3.2. TNF-α, IL-6, and ICAM-1 Levels in the Flaps

WB images of TNF-α, IL-6, ICAM-1, and GAPDH are shown in Figure 2(a). The IL-6 levels in the skin flaps of group C were significantly increased from postoperative day 2 to day 7 ( versus day 0). In contrast, there were no significant changes in the IL-6 levels of group H, which were lower than those of group C ( versus group C) (Figure 2(b)).

Figure 2: TNF-α, IL-6, and ICAM-1 levels in the skin flaps. (a) WB images of TNF-α, IL-6, ICAM-1, and GAPDH. (b) IL-6 levels in groups C and H. The IL-6 levels in group C were significantly increased after the operation ( versus day 0). The IL-6 levels in group H demonstrated no significant changes and were lower than those in group C (# versus group C). (c) TNF-α levels in groups C and H. The TNF-α levels in the two groups were significantly increased after the operation ( versus day 0, versus day 0). The TNF-α levels in group H were lower than those in group C (# versus group C). (d) ICAM-1 levels in groups C and H. The ICAM-1 levels in group C were significantly increased after the operation ( versus day 0). The ICAM-1 levels in group H were increased after the operation, but no significant differences were observed between the days, and the levels were lower than those in group C (# versus group C).

After the operation, the TNF-α levels in the skin flap in group C were significantly increased ( versus day 0), peaking on postoperative day 4. The TNF-α levels were also significantly increased in group H ( versus day 0), although the levels were lower than those of group C ( versus group C) (Figure 2(c)).

The ICAM-1 level trend in group C was similar to that of TNF-α. However, no significant increases in ICAM-1 levels were observed in group H, and the levels were lower than those in group C ( versus group C) (Figure 2(d)).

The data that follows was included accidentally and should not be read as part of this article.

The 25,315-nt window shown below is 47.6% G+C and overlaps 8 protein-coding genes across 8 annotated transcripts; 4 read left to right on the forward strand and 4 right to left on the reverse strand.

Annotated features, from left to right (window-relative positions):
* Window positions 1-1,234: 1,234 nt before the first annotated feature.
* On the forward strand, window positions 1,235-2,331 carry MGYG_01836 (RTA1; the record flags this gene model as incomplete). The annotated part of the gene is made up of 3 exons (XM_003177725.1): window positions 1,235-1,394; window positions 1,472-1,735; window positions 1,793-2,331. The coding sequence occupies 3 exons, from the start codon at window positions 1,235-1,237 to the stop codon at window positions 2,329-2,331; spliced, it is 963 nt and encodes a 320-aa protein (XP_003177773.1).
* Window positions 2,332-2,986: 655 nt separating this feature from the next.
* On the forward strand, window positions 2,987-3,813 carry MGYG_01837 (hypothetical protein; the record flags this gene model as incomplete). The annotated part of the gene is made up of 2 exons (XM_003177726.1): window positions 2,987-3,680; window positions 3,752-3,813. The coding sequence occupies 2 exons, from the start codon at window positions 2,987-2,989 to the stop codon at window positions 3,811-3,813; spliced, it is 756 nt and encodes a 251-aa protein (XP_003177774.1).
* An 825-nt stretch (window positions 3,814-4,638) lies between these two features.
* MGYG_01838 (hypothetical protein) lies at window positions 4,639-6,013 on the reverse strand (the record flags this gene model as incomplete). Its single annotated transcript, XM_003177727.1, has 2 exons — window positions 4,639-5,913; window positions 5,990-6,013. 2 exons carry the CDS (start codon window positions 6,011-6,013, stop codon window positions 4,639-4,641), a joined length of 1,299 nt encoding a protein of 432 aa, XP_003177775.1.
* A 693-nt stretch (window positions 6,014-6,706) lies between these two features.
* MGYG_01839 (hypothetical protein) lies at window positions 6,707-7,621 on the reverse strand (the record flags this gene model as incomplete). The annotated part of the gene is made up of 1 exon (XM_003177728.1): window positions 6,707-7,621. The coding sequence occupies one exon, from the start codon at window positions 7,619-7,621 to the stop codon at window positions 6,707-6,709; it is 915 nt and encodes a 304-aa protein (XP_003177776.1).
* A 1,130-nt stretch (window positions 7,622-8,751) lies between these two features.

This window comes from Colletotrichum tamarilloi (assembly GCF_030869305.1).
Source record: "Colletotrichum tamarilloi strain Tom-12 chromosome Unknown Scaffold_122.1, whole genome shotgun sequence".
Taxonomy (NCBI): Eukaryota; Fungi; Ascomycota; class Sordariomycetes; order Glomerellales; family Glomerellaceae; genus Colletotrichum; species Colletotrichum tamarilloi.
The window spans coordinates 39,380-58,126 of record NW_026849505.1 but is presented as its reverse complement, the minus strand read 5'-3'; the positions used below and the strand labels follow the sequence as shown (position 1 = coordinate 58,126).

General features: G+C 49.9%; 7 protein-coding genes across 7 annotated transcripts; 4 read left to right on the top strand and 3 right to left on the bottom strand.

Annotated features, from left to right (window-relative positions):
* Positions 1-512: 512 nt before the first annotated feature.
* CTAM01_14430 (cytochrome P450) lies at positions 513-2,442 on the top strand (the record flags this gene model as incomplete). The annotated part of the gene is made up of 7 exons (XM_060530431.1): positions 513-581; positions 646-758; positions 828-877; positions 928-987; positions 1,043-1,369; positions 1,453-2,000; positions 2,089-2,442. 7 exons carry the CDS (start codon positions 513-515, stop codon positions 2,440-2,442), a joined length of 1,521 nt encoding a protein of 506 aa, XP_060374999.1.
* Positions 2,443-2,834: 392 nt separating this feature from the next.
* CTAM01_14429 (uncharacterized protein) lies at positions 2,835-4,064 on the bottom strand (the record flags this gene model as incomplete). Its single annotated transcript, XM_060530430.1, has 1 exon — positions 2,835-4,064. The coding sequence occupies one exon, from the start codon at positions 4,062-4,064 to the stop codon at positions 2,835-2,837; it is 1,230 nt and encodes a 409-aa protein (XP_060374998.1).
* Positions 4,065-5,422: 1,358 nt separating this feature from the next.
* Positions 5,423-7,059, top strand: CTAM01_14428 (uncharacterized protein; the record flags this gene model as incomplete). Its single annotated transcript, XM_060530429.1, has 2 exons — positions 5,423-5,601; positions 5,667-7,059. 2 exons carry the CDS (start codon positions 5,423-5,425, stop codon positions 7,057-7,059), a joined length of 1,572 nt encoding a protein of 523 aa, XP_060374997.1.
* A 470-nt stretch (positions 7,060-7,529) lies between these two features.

3.3. Pp38/p38 Levels in the Flaps

The Pp38/p38 levels in group C were significantly increased after the operation ( versus day 0) and peaked on postoperative day 4. A similar trend was observed in group H, although the increase was lower than that in group C ( versus group C) (Figure 3).

Figure 3: Pp38/p38 levels in groups C and H. The Pp38/p38 levels in groups C and H were significantly increased after the operation ( versus day 0, versus day 0) and peaked on postoperative day 4. However, the levels in group H were lower than those in group C (# versus group C).
3.4. pNF-κB/NF-κB Levels in the Flaps

The pNF-κB p65/NF-κB p65 levels in group C were significantly increased starting on postoperative day 1 ( versus day 0). In group H, these levels were increased after the operation and were significantly increased on postoperative days 2 and 4. However, no significant differences were observed between postoperative day 0 and day 7. The pNF-κB p65/NF-κB p65 levels were lower in group H than those in group C after surgery ( versus group C) (Figure 4).

Figure 4: pNF-κB p65/NF-κB p65 levels in groups C and H. The pNF-κB P65/NF-κB p65 levels in group C were significantly increased after the operation ( versus day 0). The pNF-κB p65/NF-κB p65 levels in group H were significantly increased on postoperative days 2 and 4 ( versus day 0). The pNF-κB p65/NF-κB p65 levels in group H were lower than those in group C after surgery (# versus group C).

4. Discussion

Khouri and coworkers advocated a caudally based 3 cm × 10 cm dorsal rat flap and reported that it was the most suitable choice for experimental flap studies [5]. Several authors have used this flap model in their investigations [68]. Thus, we also applied the same model in our study and found that the areas of flap necrosis in group C were similar to those in the control groups used in other studies.

The factors that cause flap necrosis include ischaemia, hypoxia, activation of the coagulation system, vascular thrombosis, venous congestion, and inflammation [911].

Procedures involving the transfer of random skin flaps require an obligatory period of ischaemia, which can initiate many inflammatory cytokines and produce damaging effects in tissues. In the present study, the significant increase in the TNF-α, IL-6, and ICAM-1 levels on postoperative days 2, 4, and 7 in the control group also demonstrated that inflammation was present in the flaps.

Other authors have found that thrombin may cause inflammation in the ischaemic flaps [12]. It has long been known that the main mechanisms responsible for the cellular actions of thrombin are mediated by PARs [13]. Some studies have reported that thrombin can bind to PARs and activate p38-MAPK/NF-κB signalling [14, 15]. Thus, the mechanism underlying the induction of inflammation by thrombin may involve the activation of the PARs/p38-MAPK/NF-κB pathway. The results of this study showed that the p38-MAPK and NF-κB levels in flaps from group C were significantly increased 2 days after surgery, which is consistent with the above hypothesis.